UK security report identifies Huawei ‘shortcomings’ in network systems
UK security experts say that Huawei telecoms equipment has shortcomings that may pose threats to telecoms networks in the country.
The report, from an oversight board specially set up to evaluate Huawei equipment due to be used in UK networks, says there are “shortcomings in Huawei’s engineering processes” that “have exposed new risks” and that provide “long-term challenges”.
However, the report stops short of recommending that UK telcos stop using equipment from Huawei. Instead it says it is working on “what mechanisms may be appropriate” to ensure the security of Huawei equipment in UK networks.
Huawei immediately reacted by welcoming the report, saying: “The oversight board has identified some areas for improvement in our engineering processes. We are grateful for this feedback and committed to addressing these issues. Cyber security remains Huawei’s top priority, and we will continue to actively improve our engineering processes and risk management systems.”
The report comes from the UK-based Huawei Cyber Security Evaluation Centre (HCSEC), which is funded by Huawei but staffed by security experts independent of the Chinese company. The HCSEC has an oversight board that is chaired by Ciaran Martin, head of the UK government’s National Cyber Security Centre (NCSC).
The annual report identifies a number of challenges in the four products that the security centre has studied in depth. First, reproducibility and “the failure to reproduce builds”, because code changes during and after development.
Now, the HCSEC working with Huawei’s own R&D on one of the four, have developed “a single product that can be built repeatedly from source to the general availability version as distributed”. The other three should follow and the HCSEC has selected a further batch of products for examination.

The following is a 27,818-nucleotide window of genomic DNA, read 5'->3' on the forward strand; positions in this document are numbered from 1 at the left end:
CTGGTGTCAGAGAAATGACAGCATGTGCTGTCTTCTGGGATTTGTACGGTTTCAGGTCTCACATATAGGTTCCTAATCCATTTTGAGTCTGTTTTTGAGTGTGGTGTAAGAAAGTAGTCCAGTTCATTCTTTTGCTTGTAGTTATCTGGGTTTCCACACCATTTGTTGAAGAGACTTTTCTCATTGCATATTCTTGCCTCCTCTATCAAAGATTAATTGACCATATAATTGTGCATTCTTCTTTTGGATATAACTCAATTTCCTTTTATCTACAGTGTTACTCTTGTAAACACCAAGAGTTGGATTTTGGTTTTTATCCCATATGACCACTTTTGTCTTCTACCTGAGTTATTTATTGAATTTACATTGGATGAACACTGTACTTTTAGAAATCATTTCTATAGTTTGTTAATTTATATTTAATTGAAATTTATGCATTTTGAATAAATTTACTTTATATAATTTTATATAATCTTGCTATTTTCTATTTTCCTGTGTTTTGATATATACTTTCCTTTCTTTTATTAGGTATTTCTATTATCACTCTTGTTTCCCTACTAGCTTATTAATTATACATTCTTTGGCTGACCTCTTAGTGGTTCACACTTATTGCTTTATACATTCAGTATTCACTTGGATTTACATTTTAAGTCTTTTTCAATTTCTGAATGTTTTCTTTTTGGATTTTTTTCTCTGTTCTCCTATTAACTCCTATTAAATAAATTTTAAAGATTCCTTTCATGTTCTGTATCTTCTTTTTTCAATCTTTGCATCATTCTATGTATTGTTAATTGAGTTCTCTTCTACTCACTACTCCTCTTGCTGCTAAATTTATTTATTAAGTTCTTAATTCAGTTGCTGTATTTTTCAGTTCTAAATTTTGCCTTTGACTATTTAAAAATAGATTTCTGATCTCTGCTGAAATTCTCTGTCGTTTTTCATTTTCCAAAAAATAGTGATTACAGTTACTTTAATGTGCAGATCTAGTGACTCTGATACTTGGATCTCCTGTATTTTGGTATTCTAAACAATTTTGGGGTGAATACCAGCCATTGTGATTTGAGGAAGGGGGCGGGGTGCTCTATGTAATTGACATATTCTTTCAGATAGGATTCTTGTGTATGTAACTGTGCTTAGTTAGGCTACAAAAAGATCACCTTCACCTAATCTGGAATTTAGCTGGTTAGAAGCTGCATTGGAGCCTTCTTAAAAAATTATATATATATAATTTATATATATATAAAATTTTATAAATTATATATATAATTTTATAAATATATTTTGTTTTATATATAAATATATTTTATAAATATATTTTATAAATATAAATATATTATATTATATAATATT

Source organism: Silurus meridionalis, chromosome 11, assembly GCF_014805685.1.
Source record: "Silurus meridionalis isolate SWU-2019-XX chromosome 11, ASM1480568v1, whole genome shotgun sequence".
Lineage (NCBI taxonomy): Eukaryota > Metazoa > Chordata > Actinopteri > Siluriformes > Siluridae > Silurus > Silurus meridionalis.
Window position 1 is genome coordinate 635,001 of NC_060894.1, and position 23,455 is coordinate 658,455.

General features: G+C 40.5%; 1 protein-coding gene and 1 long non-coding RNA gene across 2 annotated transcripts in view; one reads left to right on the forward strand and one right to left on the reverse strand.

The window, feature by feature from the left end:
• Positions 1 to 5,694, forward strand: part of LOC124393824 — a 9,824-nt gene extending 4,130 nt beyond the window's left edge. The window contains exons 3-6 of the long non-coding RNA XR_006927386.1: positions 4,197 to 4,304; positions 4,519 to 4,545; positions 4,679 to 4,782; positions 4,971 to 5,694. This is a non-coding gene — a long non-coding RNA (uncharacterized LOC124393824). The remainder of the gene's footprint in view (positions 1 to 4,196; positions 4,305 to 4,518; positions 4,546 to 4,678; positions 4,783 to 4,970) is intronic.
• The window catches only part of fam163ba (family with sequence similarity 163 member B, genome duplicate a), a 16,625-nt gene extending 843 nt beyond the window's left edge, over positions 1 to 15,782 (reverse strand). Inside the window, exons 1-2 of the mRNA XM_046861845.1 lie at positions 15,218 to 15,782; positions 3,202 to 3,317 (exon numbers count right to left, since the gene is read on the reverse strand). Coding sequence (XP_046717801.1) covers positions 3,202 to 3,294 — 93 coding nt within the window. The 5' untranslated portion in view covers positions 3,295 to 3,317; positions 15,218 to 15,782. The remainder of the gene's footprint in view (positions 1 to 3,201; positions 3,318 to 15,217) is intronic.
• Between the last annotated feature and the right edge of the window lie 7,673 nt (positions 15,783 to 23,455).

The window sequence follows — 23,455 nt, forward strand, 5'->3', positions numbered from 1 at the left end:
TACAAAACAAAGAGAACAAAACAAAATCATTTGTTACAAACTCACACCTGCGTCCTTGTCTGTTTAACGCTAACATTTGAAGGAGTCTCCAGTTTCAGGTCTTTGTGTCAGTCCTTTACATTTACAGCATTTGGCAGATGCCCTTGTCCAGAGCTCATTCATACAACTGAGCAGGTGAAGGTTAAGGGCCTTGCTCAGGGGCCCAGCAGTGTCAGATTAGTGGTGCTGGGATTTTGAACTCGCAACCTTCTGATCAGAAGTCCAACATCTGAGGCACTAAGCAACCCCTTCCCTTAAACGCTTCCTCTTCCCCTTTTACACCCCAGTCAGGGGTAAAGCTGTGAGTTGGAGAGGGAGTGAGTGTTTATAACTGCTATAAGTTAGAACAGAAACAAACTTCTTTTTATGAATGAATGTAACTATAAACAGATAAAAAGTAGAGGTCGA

“It is the NCSC intent that all products deployed in the UK will have repeatable builds”. The HCSEC should be able “to routinely show equivalence between the binary installed in UK networks and the binary that can be built from source code held by the HCSEC”.
One of the other issues that the centre identified was over “Huawei’s management of third party components”. The NCSC found that “security critical third party software used in a variety of products was not subject to sufficient control”.
The HCSEC report also points out that some third-party software “will come out of existing long-term support in 2020” and the NCSC is considering how that affects the security and reliability of products. It has told the oversight board that “this issue limits the ability of HCSEC’s efforts to contribute to the overall assurance in a sustainable manner”.
The oversight board says that the security centre provides “unique, world-class cyber security expertise and technical assurance”, and says an audit report by Ernst & Young (EY) has provided “important, external reassurance”.
But the report warns of further challenges ahead, coming from “software defined networking [SDN], virtualisation, MVNO proliferation and edge compute architectures such as 5G, along with changes in the operational models of many telecommunications operators”.
It worries that “Huawei’s processes continue to fall short of industry good practice and make it difficult to provide long term assurance”. The board says the lack of progress on these issues is “disappointing”.
“NCSC and Huawei are working with the network operators to develop a long-term solution, regarding the lack of lifecycle management around third-party components”, which it says is “a new strategic risk to the UK telecommunications networks”.
The HCSEC notes that it does not look at products “that are not relevant to UK national risk”, though it does not define its terms. It does not look at products that are due to be deployed outside the UK, even by UK-based companies.
Only two of the members of the oversight board are identified by name: Martin plus Ryan Ding, an executive director on Huawei’s main board.
Others identified by function include the managing director of Huawei UK – currently Jerry Wang – plus a number of government cyber security officials and the security specialists of BT and Vodafone. Up to four telco representatives can be on the oversight board at any time, but the report does not say why current membership is just two.
Huawei’s statement says the company “welcomes the oversight board report” and adds: “It confirms the collaborative approach adopted by Huawei, the UK government and operators is working as designed, meeting obligations and providing unique, world class network integrity assurance through ongoing risk management. The report concludes that HCSEC’s operational independence is both robust and effective.”
The report can be downloaded as a PDF from this UK government site.